Rhode Island has already securitized 100% of the payments it receives from tobacco companies under the 1998 master settlement to bondholders. Nevertheless, the state has found a way, with the help of Citigroup Global Markets, to refinance and take some more money off the table.

The state’s Tobacco Settlement Financing Corporation is offering $595 million of new bonds backed by payments from participating tobacco manufacturers under the master settlement agreement. Proceeds will be used to redeem approximately $523 million of tobacco settlement bonds outstanding that it issued in 2002, repurchase some of the notes issued in 2007, and make a payment of at least $20 million to the state, according to the prospectus.

Fitch Ratings expects to assign ‘BBB+’ rating to the Series 2014A and 2014B securities, which have maturities ranging from June 2015 to June 2049.  This is the one-notch above Fitch’s rating for the tobacco industry, which serves as a cap for its rating of tobacco settlement bonds.

The series 2007 bonds are subordinate to the series 2002 bonds, so redeeming the series 2002 bonds creates value for the series 2007 bonds.

Citi, the lead underwriter for the deal, has negotiated with a holder of the majority of interest in the series 2007 bonds to purchase a portion at $8.50 per $100 of accreted value at stated maturity of the series 2007A tranche maturing in June 2052, according to the prospectus. The total accreted value of this portion is $700 million, so Rhode Island will pay $59.5 million.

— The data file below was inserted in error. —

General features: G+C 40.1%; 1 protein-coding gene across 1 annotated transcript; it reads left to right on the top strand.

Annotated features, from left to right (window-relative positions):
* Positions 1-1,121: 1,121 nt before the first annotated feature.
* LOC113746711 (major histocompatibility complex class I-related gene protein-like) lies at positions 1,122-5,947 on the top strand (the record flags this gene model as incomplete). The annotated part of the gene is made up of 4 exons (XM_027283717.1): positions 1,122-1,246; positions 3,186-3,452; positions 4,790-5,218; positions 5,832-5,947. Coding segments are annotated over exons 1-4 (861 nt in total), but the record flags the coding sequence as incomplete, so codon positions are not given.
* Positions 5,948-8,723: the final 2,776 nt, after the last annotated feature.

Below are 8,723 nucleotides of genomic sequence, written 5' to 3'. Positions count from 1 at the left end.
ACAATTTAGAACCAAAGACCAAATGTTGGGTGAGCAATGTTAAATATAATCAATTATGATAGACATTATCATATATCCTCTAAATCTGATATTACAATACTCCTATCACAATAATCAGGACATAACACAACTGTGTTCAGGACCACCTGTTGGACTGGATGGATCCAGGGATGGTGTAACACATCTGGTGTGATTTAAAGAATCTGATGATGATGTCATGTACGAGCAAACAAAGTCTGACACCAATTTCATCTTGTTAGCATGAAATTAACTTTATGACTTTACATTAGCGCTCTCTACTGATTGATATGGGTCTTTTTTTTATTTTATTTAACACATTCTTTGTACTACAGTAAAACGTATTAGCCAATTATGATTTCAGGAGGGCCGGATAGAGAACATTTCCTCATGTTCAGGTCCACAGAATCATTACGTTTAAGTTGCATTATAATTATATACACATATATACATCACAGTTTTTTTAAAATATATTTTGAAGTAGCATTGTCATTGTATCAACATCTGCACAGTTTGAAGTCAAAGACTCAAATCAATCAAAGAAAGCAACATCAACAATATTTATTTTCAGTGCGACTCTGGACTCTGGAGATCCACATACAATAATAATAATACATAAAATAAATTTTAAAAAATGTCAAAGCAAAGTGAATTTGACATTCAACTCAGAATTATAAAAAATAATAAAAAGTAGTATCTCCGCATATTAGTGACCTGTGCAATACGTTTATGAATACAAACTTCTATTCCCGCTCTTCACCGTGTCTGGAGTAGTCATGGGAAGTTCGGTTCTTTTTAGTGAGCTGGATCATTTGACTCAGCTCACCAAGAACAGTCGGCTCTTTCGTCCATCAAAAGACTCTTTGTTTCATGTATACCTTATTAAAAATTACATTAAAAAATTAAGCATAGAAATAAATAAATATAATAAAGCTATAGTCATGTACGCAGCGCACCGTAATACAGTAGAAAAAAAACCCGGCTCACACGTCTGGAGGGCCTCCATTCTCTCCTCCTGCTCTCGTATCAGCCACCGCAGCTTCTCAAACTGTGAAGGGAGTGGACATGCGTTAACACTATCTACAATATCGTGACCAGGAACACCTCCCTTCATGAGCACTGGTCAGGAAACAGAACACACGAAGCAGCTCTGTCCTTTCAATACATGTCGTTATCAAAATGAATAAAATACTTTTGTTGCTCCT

Citi has also offered to purchase other two other tranches of the series 2007 bonds, the series 2007B and 2007C, but won’t tender them for cancellation; instead will sell them to the unnamed holder of majority of 2007 bonds. The series B bonds are not entitled to any payment until series A is paid; likewise, the series C bonds are subordinate to the series B. So retiring a portion of the series 2007A creates value for these subordinate bonds.

According to a 2013 report in the Providence Journal, Rhode Island issued $685 million of tobacco settlement bonds in 2002, and these bonds pay interest rates ranging from 5.98% and 6.65%.


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